Fiona: What book are you reading now?
Apart from various texts in research for my work in progress, there’s The Sea Between, by Margaret Sutherland. I’ve been greatly impressed by some of her other books, stories set in Australia and New Zealand, past and present. She has such a deep understanding of the factors that make people tick in different ways, and yet she tells their stories with quiet compassion in a prose which never gets in the way of the narrative. Some people might consider her authorial voice old-fashioned, but I think it’s very honest and very intelligent. And, at the same time, unpretentious.
Fiona: Do you remember the first book you read?
My firstschool reader! You know … ‘Look, Dick, here is Spot. Jump, Spot, jump!’ I can still see the pictures in primary colours. But once I’d got past that stage I was very quickly into Enid Blyton and W.E. Johns’ Biggles, and then to R.M. Ballantyne’s Coral Island, Seven Little Australians, Little Men, Tom Brown’s Schooldays … Oh, I devoured them all as a youngster!
Fiona: What makes you laugh/cry?
People tell me I have a weird sense of humour. I get belly laughs from clever word-play on the one hand and slap-stick films on the other, while people around me don’t even smile. I’ve been caught guffawing to small kid’s TV cartoons. Tears come to my eyes with both joy and grief. As a musician and music teacher, I used to listen to young people sing very well technically but with such purity, gut-felt sincerity and passion that I’d be stifling sobs at the sheer beauty of it. Then again, in different contexts, I’ve been branded as ‘dry’ or ‘very intellectual’. Am I really that complex? I don’t know.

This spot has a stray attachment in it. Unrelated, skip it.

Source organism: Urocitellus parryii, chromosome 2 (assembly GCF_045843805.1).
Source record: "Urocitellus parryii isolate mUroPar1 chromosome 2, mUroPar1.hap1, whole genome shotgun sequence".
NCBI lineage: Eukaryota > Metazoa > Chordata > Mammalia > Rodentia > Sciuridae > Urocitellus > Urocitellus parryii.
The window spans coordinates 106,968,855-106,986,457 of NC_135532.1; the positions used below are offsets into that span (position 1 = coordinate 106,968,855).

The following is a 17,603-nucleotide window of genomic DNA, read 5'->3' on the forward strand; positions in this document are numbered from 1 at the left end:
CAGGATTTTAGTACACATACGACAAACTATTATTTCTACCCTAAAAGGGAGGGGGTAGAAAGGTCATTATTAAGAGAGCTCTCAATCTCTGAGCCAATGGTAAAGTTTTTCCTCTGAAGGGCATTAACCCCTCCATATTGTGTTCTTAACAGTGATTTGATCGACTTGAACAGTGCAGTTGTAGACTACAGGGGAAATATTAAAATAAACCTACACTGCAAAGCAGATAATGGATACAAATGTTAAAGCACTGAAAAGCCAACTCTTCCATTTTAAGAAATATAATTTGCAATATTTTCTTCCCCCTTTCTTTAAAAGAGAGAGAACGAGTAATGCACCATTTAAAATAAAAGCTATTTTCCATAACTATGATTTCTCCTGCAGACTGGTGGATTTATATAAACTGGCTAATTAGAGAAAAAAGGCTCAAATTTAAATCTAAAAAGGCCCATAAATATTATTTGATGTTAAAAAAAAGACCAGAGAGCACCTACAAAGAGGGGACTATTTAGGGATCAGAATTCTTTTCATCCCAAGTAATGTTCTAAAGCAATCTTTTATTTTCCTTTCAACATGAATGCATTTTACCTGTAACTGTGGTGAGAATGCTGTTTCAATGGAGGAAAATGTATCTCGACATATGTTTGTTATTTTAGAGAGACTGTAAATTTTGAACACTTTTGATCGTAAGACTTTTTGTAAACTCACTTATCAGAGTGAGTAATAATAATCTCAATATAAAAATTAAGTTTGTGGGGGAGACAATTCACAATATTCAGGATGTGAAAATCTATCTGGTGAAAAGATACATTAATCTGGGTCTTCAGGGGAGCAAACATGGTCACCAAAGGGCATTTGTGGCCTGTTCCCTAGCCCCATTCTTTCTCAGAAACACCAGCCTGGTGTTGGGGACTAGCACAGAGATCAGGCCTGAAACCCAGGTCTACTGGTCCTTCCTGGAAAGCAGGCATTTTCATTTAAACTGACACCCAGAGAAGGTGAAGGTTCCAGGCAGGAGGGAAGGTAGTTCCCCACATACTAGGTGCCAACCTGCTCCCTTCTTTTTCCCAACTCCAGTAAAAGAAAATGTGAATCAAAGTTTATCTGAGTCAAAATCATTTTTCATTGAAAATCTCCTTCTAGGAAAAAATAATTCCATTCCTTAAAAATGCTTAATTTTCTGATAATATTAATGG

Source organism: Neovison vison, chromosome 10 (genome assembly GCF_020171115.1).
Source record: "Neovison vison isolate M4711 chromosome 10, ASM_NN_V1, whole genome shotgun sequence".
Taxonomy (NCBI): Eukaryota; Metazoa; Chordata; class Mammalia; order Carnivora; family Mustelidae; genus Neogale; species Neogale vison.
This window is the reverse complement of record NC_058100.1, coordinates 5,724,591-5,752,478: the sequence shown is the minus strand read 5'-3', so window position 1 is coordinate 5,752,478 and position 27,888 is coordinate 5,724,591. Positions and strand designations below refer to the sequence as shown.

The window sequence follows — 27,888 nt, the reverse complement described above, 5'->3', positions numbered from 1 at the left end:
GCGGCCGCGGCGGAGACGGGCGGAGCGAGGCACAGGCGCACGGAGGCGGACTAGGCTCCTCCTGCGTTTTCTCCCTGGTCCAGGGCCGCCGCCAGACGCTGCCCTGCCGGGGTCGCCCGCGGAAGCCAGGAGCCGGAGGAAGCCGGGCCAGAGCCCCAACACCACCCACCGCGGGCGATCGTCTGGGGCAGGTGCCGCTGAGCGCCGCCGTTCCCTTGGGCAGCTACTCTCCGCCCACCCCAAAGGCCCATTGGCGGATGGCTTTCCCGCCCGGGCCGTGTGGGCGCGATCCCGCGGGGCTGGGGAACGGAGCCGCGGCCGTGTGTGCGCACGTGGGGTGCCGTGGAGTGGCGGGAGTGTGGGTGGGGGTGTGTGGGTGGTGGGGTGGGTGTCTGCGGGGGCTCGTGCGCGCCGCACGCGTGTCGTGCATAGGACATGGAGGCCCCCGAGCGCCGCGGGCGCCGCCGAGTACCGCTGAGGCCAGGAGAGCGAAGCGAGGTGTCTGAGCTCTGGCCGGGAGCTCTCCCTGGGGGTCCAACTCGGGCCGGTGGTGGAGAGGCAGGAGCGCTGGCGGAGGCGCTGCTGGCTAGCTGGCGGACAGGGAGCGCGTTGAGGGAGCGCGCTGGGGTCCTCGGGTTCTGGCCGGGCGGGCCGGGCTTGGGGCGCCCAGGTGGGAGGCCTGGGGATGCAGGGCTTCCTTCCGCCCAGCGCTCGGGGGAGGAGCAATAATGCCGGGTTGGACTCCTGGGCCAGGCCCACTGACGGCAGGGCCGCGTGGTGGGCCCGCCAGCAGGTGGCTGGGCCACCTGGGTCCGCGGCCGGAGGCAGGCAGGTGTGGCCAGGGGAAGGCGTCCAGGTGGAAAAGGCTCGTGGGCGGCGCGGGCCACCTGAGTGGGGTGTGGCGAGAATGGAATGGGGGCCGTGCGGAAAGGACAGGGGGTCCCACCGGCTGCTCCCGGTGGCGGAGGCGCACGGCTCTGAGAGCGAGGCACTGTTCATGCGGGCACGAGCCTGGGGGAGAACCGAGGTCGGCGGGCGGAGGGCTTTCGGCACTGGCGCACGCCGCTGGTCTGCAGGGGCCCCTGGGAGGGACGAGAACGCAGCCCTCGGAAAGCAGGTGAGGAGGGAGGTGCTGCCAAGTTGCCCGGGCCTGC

Fiona: Do you have any hobbies?
Music, for one. I’ve always been a musician, not professionally these days but for enjoyment. I took classical piano lessons from the age of five and did the examinations with the Adelaide Conservatorium. I took up singing in mid-life and performed on stage quite a few times, but just for pleasure.While I do hardly any performing now, I like to grab a few minutes whenever I can to run through my vocal warm-ups. (That’s usually in the car. People get free concerts at the traffic lights!)Feeling my voice in form makes me more confident in everyday life. And I compose a song now and then. Sport—I’ve always been very keen on it, and I still run and do regular work-outs. In 2016, I competed in the 100 Metres at the World Masters Athletics Championships here in Western Australia. The result wasn’t a personal best—I was recovering from an injury—but it was very satisfying just to race on the track sixty years after my first competition. Other hobbies? Languages are a perennial interest; I dabble in many. Mandarin Chinese has interested me for some years. I’m not fluent in any but English though.
Fiona: What TV shows/films do you enjoy watching?
Mainly good drama on television. Foyle’s War is a good example of what I like. The ABC, our Aussie equivalent of the BBC, screens some excellent series. They don’t have to be historical to engage me, as long as they have great scripts, fine acting and production.
Fiona: Favourite foods, colours, music?
Love food of many types! But for the last few years I’ve restricted my diet to exclude grains and grain-products. I include a lot of fruit and vegetables. It’s worked wonders for my health and fitness. The colours I prefer in dress and personal presentation tend towards the blues and turquoise. Sometimes, though, I have an urge to dress in very bright and varied colours with wild exotic patterns—my wife is always ready to pounce on me at the first hint of this! And good music for me can be ina host of genres, ranging from medieval and folk, through Bach/Mozart/Beethoven and the Romantics, all the way to jazz/blues and some pop.
Fiona: Imagine a future where you no longer write. What would you do?
You know, I have sometimes thought about this! I would have to be able to create with language somehow. Could I do it orally, with some sort of recording device that would allow new drafts and editing? Maybe the technology will allow us to write on a voice-activated screen? But I hope I neverneed to deal with the problem.
Fiona: What do you want written on your head stone?
Oh! I’ve never considered a headstone. I’m not sure …. Perhaps I’ll let my books be my headstone.
Fiona: Do you have a blog or website readers can visit for updates, events and special offers?
Facebook Author Page:https://www.facebook.com/StephenCrabbeAuthor/
Goodreads page: https://www.goodreads.com/author/show/7239411.Stephen_Crabbe